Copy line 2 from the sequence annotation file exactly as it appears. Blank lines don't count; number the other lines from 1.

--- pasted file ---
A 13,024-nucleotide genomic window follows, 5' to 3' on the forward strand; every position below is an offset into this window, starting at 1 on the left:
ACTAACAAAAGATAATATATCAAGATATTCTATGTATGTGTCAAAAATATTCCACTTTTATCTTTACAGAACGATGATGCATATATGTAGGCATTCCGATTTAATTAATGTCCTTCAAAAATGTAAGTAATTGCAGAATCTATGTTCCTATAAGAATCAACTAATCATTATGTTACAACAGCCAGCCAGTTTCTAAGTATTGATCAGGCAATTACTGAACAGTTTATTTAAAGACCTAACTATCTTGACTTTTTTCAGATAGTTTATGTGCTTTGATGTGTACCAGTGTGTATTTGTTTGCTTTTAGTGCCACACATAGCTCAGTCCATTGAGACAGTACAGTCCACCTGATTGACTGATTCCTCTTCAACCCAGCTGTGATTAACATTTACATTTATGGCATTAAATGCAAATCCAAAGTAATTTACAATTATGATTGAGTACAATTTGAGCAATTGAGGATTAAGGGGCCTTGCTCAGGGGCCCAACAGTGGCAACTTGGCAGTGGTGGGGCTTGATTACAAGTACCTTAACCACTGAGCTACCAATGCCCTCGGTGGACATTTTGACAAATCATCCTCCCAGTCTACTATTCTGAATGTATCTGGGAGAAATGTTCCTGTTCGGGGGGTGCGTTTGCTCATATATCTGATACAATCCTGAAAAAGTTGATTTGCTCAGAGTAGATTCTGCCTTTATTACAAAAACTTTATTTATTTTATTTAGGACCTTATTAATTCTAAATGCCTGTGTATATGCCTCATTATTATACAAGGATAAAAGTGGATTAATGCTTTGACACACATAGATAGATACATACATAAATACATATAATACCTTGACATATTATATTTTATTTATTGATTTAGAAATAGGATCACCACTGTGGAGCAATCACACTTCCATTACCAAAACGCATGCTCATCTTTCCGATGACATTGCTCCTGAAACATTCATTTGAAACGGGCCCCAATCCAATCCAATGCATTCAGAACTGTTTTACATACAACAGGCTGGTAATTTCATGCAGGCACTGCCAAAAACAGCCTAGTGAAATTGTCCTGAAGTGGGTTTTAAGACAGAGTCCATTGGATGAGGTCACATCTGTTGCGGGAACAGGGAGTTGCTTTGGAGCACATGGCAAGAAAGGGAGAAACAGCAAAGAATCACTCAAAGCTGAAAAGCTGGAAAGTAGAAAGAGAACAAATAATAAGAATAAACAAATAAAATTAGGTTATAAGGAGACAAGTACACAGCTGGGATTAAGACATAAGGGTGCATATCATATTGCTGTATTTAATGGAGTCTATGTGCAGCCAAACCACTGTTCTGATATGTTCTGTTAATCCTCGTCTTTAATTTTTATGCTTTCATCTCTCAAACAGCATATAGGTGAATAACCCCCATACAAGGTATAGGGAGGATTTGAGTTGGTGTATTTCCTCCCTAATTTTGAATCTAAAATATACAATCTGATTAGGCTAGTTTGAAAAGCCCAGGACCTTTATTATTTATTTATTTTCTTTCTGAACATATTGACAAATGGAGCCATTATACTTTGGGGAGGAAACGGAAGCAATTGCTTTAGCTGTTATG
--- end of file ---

ACTAACAAAAGATAATATATCAAGATATTCTATGTATGTGTCAAAAATATTCCACTTTTATCTTTACAGAACGATGATGCATATATGTAGGCATTCCGATTTAATTAATGTCCTTCAAAAATGTAAGTAATTGCAGAATCTATGTTCCTATAAGAATCAACTAATCATTATGTTACAACAGCCAGCCAGTTTCTAAGTATTGATCAGGCAATTACTGAACAGTTTATTTAAAGACCTAACTATCTTGACTTTTTTCAGATAGTTTATGTGCTTTGATGTGTACCAGTGTGTATTTGTTTGCTTTTAGTGCCACACATAGCTCAGTCCATTGAGACAGTACAGTCCACCTGATTGACTGATTCCTCTTCAACCCAGCTGTGATTAACATTTACATTTATGGCATTAAATGCAAATCCAAAGTAATTTACAATTATGATTGAGTACAATTTGAGCAATTGAGGATTAAGGGGCCTTGCTCAGGGGCCCAACAGTGGCAACTTGGCAGTGGTGGGGCTTGATTACAAGTACCTTAACCACTGAGCTACCAATGCCCTCGGTGGACATTTTGACAAATCATCCTCCCAGTCTACTATTCTGAATGTATCTGGGAGAAATGTTCCTGTTCGGGGGGTGCGTTTGCTCATATATCTGATACAATCCTGAAAAAGTTGATTTGCTCAGAGTAGATTCTGCCTTTATTACAAAAACTTTATTTATTTTATTTAGGACCTTATTAATTCTAAATGCCTGTGTATATGCCTCATTATTATACAAGGATAAAAGTGGATTAATGCTTTGACACACATAGATAGATACATACATAAATACATATAATACCTTGACATATTATATTTTATTTATTGATTTAGAAATAGGATCACCACTGTGGAGCAATCACACTTCCATTACCAAAACGCATGCTCATCTTTCCGATGACATTGCTCCTGAAACATTCATTTGAAACGGGCCCCAATCCAATCCAATGCATTCAGAACTGTTTTACATACAACAGGCTGGTAATTTCATGCAGGCACTGCCAAAAACAGCCTAGTGAAATTGTCCTGAAGTGGGTTTTAAGACAGAGTCCATTGGATGAGGTCACATCTGTTGCGGGAACAGGGAGTTGCTTTGGAGCACATGGCAAGAAAGGGAGAAACAGCAAAGAATCACTCAAAGCTGAAAAGCTGGAAAGTAGAAAGAGAACAAATAATAAGAATAAACAAATAAAATTAGGTTATAAGGAGACAAGTACACAGCTGGGATTAAGACATAAGGGTGCATATCATATTGCTGTATTTAATGGAGTCTATGTGCAGCCAAACCACTGTTCTGATATGTTCTGTTAATCCTCGTCTTTAATTTTTATGCTTTCATCTCTCAAACAGCATATAGGTGAATAACCCCCATACAAGGTATAGGGAGGATTTGAGTTGGTGTATTTCCTCCCTAATTTTGAATCTAAAATATACAATCTGATTAGGCTAGTTTGAAAAGCCCAGGACCTTTATTATTTATTTATTTTCTTTCTGAACATATTGACAAATGGAGCCATTATACTTTGGGGAGGAAACGGAAGCAATTGCTTTAGCTGTTATG